AT RANDOM: Brewing gone bad

Lack of attention leads to lacklustre brew for Morning Star reporter

My old college pal Dale Einarson said it best: “If I can make something that tastes at least as good as Lucky Lager for less than it costs to buy Lucky Lager, I’ve come out on top.”

Empowered by Einarson’s thought-provoking words and disenchanted by the cost of B.C. brew, I thought I would take matters into my own hands. I was going to make my own beer.

After moving into a new space with the perfect brewery corner, which has now become most of our kitchen, it was time. As a mere happenstance, I stumbled upon a one-gallon (roughly four-litre) kit at Chapters in Kamloops.

Brooklyn Brewshop’s kit isn’t your grandad’s malt extract homebrew, though. This is serious business.

Giddy like a school-girl on the morning of the Spring Fling dance, I drove home and unboxed the kit only to find that I still needed more gear. To be specific, I needed a much larger brewing pot.

When brew day hit that weekend, I woke up earlier than I have ever gotten up before and with more gusto than an Olympic athlete.

Brew pots, a fermenting jar, a funnel, a strainer, an airlock, a blow-off tube, a bowl of sanitizer solution and various bits and bobs lined our countertop.

“Brewing is 90 per cent cleaning.”

Einarson’s less-enticing brew talk floated through my mind as I was elbow-deep in suds for what seemed like hours to prepare everything. They don’t tell you that in the brochure.

Everything became cleaner and cleaner as I became dirtier and dirtier. But, finally, it was time to brew.

Full disclosure, I am an awful cook, burn-your-toast and drown-your-macaroni-in-milk awful. So, when the instructions said, if you can cook, you can brew, something was bound to go wrong.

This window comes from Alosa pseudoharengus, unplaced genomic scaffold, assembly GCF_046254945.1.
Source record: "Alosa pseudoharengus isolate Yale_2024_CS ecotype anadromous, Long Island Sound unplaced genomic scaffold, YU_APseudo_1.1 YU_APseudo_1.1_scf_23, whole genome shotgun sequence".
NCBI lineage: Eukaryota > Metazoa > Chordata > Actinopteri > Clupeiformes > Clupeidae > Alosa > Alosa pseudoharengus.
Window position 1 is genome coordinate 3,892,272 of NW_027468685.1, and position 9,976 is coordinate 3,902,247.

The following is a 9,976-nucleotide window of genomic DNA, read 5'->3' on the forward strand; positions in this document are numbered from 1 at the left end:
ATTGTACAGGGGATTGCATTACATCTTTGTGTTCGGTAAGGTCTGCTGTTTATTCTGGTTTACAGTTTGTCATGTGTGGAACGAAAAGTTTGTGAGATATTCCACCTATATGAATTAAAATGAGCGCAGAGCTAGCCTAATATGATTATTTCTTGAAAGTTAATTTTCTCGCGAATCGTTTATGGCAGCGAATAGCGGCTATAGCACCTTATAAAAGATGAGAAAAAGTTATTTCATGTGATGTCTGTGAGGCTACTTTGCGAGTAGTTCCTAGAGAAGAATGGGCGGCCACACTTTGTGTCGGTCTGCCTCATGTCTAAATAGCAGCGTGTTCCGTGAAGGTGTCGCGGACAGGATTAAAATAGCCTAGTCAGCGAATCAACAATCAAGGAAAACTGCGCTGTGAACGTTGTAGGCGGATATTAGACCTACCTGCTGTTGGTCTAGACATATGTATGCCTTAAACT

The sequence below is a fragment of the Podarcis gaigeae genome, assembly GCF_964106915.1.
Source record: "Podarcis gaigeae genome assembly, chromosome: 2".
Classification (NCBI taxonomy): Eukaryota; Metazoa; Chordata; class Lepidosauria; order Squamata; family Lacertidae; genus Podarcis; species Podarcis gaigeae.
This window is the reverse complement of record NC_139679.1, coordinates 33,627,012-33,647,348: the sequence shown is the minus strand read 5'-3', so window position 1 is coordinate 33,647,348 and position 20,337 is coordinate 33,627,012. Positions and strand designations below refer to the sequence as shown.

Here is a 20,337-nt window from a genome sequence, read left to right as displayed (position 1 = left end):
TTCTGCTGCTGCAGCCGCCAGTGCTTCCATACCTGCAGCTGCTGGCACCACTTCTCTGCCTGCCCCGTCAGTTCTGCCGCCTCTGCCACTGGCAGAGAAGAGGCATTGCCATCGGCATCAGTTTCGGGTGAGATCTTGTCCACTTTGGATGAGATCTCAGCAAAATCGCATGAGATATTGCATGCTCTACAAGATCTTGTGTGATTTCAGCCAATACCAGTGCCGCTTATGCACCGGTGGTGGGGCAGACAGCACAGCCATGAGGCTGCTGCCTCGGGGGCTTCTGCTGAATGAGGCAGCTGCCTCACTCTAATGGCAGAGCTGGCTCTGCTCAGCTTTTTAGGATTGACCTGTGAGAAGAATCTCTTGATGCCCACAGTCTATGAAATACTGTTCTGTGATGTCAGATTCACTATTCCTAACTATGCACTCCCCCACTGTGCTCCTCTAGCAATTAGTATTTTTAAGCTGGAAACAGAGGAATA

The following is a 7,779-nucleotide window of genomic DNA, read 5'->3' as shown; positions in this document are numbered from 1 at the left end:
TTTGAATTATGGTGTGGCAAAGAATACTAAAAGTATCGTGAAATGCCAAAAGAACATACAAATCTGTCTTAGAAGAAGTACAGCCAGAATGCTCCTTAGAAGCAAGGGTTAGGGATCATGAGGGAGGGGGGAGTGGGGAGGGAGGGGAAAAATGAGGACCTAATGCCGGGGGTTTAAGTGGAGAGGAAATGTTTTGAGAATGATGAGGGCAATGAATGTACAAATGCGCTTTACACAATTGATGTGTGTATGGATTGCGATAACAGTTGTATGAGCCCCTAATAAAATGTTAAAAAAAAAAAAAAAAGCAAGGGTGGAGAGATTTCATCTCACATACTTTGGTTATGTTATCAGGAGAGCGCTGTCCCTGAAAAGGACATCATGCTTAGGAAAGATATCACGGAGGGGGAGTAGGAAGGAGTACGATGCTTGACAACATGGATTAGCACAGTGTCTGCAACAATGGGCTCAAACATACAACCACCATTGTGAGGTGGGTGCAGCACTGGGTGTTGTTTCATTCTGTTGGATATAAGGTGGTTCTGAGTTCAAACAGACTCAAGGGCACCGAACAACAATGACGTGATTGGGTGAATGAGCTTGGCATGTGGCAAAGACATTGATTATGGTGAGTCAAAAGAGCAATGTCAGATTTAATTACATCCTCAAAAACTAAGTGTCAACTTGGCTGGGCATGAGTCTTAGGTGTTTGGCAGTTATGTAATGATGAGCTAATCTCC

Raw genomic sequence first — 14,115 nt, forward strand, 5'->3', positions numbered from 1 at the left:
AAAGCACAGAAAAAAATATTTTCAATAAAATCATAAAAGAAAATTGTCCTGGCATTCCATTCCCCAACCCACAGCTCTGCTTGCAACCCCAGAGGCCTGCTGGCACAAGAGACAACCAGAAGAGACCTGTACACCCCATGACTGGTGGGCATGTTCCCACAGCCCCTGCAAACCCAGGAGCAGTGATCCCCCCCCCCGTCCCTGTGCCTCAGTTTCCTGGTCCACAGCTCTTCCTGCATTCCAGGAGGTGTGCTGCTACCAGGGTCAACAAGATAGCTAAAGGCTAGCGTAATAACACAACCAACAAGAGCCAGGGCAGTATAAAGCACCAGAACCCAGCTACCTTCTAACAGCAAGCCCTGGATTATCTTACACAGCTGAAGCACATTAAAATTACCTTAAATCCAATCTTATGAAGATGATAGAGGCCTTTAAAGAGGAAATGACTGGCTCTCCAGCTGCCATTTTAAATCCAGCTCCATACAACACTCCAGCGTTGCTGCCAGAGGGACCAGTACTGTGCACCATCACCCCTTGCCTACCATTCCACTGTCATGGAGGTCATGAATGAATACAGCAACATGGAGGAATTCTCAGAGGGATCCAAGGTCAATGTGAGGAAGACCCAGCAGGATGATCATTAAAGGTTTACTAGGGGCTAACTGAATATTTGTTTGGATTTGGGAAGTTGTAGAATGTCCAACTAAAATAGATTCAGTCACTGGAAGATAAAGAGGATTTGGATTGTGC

To my surprise, however, mashing was easier than anticipated. Mashing is the process of converting the malt’s starches to sugar. By applying consistent heat, between 60-65 C, naturally occurring enzymes come to life to complete this process, which is more or less like making oatmeal.

If you’ve ever walked into a brewery and been bombarded by a beautiful, meaty and earthy scent, that’s mashing.

Next, hot water is poured over the mash — think brewing a pot of coffee — and collected in a secondary pot. This liquid is called the wort. The name sounds gross, but congratulations: that’s beer.

The wort is then heated and flavouring additives, like hops, are added at various intervals. After a quick ice bath in the kitchen sink, the liquid is transferred to the fermenting jug where it will sit pretty for a few weeks before it’s time to bottle.

That’s the basic idea behind all-grain home brewing.

However, what should have been a walk in the park turned into a day-long ordeal. First, my mash wouldn’t get hot enough without burning. Second, my wort wouldn’t maintain its heat. And third, well, I was busy watching Brooklyn 99 and forgot to monitor everything as closely as I should have, hence the aforementioned issues.

Essentially, everything that could have gone wrong did. And, when I opened the first bottle of my golden-pride last week, I dumped it down the drain.

Unlike Einarson’s, my brew was neither cheaper nor better than Lucky Lager. Perhaps the next batch will be, but this one certainly wasn’t.

In the meantime, it looks like I have some flat yellow liquid to drink.



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